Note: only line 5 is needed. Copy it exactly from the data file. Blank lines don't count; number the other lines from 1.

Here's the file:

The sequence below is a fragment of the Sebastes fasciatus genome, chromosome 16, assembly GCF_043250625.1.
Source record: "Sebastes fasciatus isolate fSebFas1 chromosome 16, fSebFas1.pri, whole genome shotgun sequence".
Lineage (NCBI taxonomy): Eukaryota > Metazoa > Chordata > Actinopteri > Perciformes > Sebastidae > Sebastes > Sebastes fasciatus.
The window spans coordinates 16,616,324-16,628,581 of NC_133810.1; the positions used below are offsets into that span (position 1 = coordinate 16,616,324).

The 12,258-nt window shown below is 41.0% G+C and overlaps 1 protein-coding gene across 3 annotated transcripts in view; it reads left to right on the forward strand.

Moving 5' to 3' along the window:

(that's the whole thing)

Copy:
The 12,258-nt window shown below is 41.0% G+C and overlaps 1 protein-coding gene across 3 annotated transcripts in view; it reads left to right on the forward strand.